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Festive season beach ban for Eastern Cape and Garden Route as Ramaphosa tightens Covid-19 regulations

Festive season beach ban for Eastern Cape and Garden Route as Ramaphosa tightens Covid-19 regulations
President Cyril Ramaphosa announced tighter regulations on Monday to fight a second wave of coronavirus infections in South Africa. (Photo: Elmond Jiyane / GCIS)

Beaches on the Garden Route and in the Eastern Cape will be closed from 16 December after President Cyril Ramaphosa on Monday, 14 December, announced tighter restrictions for both districts and the country as a whole to fight the second wave of coronavirus infections.

South Africans will start the festive season with an 11pm curfew, and even earlier in hotspots, restricted hours on the sale of alcohol and no access to beaches on the Garden Route and in the Eastern Cape after President Cyril Ramaphosa announced tighter regulations to fight a second wave of coronavirus infections in South Africa.

“One of the greatest challenges we need to confront are the huge crowds that flock to beaches and recreational parks on public holidays over the festive season,” Ramaphosa said.  

“We have undertaken extensive consultations on this issue so that we can find an approach that reduces the risk of large-scale transmission while limiting the negative impact on businesses in coastal areas. 

“We have therefore agreed to adopt a differentiated approach, which takes into account the different circumstances in different areas of the country. 

“In the areas with the highest rate of infection, beaches and public parks will be closed for the duration of the festive season from the 16th of December to the 3rd of January. This will apply to all of the Eastern Cape, as well as to the Garden Route District in the Western Cape.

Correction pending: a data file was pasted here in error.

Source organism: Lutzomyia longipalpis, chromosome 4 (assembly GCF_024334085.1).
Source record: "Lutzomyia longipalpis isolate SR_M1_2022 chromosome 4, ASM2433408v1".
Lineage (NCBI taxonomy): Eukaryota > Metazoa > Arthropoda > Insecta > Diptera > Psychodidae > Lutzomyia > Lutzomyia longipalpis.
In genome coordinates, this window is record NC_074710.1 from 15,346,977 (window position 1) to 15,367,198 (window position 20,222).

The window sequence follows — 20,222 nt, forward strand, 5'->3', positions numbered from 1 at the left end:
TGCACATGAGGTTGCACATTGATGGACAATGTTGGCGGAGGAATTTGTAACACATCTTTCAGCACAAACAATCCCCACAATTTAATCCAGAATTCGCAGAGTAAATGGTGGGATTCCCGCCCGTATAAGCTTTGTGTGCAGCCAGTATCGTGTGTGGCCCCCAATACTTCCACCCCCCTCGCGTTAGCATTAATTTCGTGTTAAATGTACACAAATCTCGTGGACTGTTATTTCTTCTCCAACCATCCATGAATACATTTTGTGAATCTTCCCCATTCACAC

“In KwaZulu-Natal, beaches and public parks will be closed on what are traditionally the busiest days of the season,” he said, explaining that these days are 16 December, Christmas Day and the Day of Goodwill, 31 December and 1 to 3 January.

The beaches and public parks of the Western Cape and Northern Cape – with the exception of the Garden Route – will remain open to the public over the festive season, the president said.

A grave Ramaphosa provided some worrying statistics showing how the second outbreak of the coronavirus was escalating in South Africa.

On 3 December there were 4,400 new cases of the virus in the country. Ten days later South Africa recorded nearly 8,000 new cases. 

The cumulative number of confirmed coronavirus cases in the country on Monday stood at 866,127. 

“These figures are a cause for great concern. There can no longer be any doubt – the country has entered a second wave of coronavirus infections,” Ramaphosa said. 

“Given the rate at which new cases have grown over the last two weeks, there is every possibility that if we do not act urgently and if we do not act together, the second wave will be more severe than the first wave.” 

He said in the past week the number of new cases had increased from a daily average of around 3,800 to just over 6,600 a day. 

“The daily average of Covid-19 deaths has increased by nearly 50% over the same period, from just over 100 deaths a day to just over 150 deaths.”